With the latest .csv data dump up and running, I thought it’d be fun to share some tips for data visualisation, as well as ask more generally what graphs people want to see/have made, and how useful they find the information.
Disclaimer: I am a data and coding baby and don’t really know how to automate any of these things that well, so this is just how I do things. If you know of better ways, please share them! We will all benefit! Especially if you know how to automate this!!!
Even more importantly, if I’ve introduced any errors through this method, please let me know immediately so I can fix them up. I also don’t know yet how scalable these are since I only have less than a year of data to go on, so maybe some of our longer-term members might have some views on that account.
So far I’ve made 4 types of graphs based only on the basic data level (I have not yet looked at reading session data, and I don’t record my watch data). They are: Min-Max-Avg natively levels over time, Count by Levels over Time, Count by Type over Time, and Cumulative Count over Time. They look like this:
This one is really great for seeing improvement over time! Of course, it’s not the be all and end all, but it’s nice seeing the average level climb for a beginner like myself.
I like these two as an easy visual to see how my months went.
Less useful for me right now as I mostly read manga, but will be nice to see what my mix is like in the future as I hopefully pick up longer-form reads.
This one’s just an ego-stoker - it can only ever go up!
You can probably use a variety of software to make the graphs, but my preferred method is Google Sheets mainly because I can access it online fairly easily from multiple terminals. Here is a template I’ve made; I’ve also replicated this link above for easier access.
Here’s how I grabbed the data and set these ones up:
Basic data cleaning
The first thing to do is get the CSV into a usable form. For this lot, we just want User Books. First grab the CSV from >Settings>Data download on Natively:
Generate it, click on the .csv link and save it to a location. Then load it up in your spreadsheet editor of choice. For Google sheets, that’s making a new sheet then from the top menu going to file>import>upload and selecting it.
At this stage it should look something like this.
The above graphs only really are looking at the Natively ratings and their associated dates, so that’s all we really need to keep – as long as each entry is maintained relative to the dates, everything should work out. I’m going to separate them out to work on them more cleanly.
First step - reorganise the data to move my finished books to the top. First I’ll freeze and bold the 1st row for organisational purposes…
Then select the Status column and we’ll sort A-Z.
Now let’s separate out every Finished entry. For the above graphs we’ll only need three columns: Date finished, Book type and Difficulty level. (I’m not sure if date finished or date finished (raw) are better, but I’m just going for date finished here). Start a new page on the spreadsheet and copy those columns over, preserving the current sort order.
The new page button is the plus sign at the bottom right.
Then delete everything that isn’t finished, and freeze the first row again. (You can tell when each entry is not finished because the date finished column will have no further entries - of course, you could cull the data before you copy it to the new sheet. Whatever you want to do).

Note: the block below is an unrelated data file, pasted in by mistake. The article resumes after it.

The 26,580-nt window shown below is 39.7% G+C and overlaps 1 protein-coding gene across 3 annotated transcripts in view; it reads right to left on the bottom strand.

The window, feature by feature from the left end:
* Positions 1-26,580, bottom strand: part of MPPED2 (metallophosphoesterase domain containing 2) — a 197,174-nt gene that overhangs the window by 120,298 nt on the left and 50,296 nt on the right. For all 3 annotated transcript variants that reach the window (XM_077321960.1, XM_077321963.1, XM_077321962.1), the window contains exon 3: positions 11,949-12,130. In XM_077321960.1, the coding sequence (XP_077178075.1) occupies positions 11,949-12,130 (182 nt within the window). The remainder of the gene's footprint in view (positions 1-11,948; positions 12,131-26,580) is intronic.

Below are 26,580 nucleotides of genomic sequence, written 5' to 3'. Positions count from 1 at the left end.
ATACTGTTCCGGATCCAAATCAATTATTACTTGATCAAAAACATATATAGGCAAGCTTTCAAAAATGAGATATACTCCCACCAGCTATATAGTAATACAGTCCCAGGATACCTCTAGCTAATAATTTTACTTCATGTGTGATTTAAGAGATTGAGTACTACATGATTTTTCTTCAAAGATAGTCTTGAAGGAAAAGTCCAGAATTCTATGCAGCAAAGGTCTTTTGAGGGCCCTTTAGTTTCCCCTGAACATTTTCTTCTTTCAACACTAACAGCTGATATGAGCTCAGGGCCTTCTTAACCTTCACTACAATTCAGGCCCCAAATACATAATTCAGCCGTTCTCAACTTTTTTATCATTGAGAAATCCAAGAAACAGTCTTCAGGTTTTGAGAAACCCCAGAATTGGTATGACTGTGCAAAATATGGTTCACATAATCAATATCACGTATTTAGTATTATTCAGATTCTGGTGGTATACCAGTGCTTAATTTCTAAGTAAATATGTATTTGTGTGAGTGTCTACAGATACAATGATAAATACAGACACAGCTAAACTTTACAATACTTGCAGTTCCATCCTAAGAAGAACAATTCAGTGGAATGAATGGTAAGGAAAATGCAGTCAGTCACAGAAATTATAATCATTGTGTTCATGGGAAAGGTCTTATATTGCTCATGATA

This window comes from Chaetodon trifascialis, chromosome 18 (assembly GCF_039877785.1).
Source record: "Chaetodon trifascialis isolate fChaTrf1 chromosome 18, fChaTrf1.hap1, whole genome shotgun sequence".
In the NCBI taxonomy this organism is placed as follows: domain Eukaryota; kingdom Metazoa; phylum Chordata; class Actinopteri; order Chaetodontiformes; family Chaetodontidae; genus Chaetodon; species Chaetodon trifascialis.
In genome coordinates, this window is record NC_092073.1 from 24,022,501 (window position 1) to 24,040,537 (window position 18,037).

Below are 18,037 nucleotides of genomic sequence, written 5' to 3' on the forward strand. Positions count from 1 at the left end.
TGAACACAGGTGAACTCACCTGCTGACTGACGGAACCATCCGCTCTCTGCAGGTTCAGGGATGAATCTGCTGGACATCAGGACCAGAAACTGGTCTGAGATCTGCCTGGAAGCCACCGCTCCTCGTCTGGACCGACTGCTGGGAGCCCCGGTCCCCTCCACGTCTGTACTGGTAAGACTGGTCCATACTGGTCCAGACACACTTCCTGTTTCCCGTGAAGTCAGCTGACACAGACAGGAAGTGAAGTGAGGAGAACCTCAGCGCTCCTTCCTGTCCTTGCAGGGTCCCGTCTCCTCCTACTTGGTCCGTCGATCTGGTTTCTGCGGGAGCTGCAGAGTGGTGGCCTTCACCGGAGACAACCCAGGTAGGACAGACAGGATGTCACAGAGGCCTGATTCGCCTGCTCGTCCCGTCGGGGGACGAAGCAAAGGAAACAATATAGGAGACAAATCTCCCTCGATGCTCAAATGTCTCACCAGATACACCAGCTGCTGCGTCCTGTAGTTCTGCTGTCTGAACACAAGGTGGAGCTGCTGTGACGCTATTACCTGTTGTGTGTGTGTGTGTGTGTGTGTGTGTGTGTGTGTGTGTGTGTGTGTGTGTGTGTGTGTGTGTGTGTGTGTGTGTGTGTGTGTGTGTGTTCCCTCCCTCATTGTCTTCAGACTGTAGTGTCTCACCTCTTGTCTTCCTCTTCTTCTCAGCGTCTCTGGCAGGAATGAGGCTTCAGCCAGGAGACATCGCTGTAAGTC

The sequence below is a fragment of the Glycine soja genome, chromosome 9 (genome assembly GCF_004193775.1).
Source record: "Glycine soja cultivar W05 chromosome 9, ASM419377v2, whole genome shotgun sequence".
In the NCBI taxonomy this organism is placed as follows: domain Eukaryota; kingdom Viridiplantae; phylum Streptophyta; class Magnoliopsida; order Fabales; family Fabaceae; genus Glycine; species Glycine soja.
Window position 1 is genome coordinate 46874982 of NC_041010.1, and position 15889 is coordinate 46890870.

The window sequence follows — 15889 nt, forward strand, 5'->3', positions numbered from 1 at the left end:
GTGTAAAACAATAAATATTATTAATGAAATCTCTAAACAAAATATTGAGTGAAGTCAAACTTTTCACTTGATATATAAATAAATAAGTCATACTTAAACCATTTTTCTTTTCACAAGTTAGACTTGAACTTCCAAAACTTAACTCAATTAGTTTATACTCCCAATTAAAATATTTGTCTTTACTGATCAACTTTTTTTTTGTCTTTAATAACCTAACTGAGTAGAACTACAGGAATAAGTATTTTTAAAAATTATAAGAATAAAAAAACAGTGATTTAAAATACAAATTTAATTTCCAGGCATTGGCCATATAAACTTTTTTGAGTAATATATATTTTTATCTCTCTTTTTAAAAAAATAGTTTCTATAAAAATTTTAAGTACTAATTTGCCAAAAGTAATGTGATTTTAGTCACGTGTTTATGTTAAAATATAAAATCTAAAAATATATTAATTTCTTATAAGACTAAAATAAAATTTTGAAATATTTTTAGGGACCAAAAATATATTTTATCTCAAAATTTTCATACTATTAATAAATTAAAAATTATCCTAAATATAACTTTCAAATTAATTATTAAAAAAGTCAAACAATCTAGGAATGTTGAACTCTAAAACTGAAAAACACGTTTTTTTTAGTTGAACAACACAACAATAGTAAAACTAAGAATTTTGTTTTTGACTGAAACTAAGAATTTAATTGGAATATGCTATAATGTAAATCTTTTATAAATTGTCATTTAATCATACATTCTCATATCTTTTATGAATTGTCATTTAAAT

Everything from here down is in-progress, stopped or wish list entries, so you can just delete them.
Adding dates in machine-readable format
I think the easiest way to make the graphs I want is to split the month and year data out from the date column (that is, each entry will get a ‘month’ and a ‘year’ value). Doing this is easy enough: we’ll make two new columns, labelled Year and Month in column D and E…
Then in cell D2, enter: =year(A2). Meanwhile, E3 gets =month(A2). These will read column A as a date format and split the year and month out into their own columns respectively.
Then copy the formulas into all the cells below each. Google Sheets will suggest an autofill, which will work, or you can click and drag it down or just mass copy-paste it to all the cells.
(It’s not really necessary, but at this point you might want to resort the data by date finished as well).
Setting up rows for each unique year-month entry
Before we can get to the actual fun bit, first, we’ll set up our Unique Year and Unique Month data columns so we can use that to establish our formulas to grab various bits and bobs later.
Yours will vary depending on your date range, but I just need from Dec 2022 (my earliest entry) to Nov 2023 (the present). You can just set this up manually like this:
For convenience’s sake, we’ll also set up something to show the date next to it. As I am sorting this data by year-month, we’ll just set it to the first of each relevant year-month and just hide the way it displays it.
Set up a new ‘date’ column, and in the first cel, enter this formula: =date(G2,H2,1)
[in english: set cell G2 as the ‘year’, cell H2 as the ‘year’ and ‘1’ as the ‘day’ for a new date]
Then replicate it down.
Let’s make the date present more human-readable. Select the date column and go to format>number>custom date and time.
The default of "Year - Month (in 3 letter format) should be sufficient, so just click that.
Phew! We’re finally ready… to start graphing!
Making the min-max-avg graph
Let’s start with the min-max-average graph. First thing we’ll do is, we’ll make three columns to contain our data: Min, Max, and Average.
Next, in the first cell for the Min column, let’s put in: =MINIFS($C:$C,$D:$D,$G2,$E:$E,$H2) and replicate it down.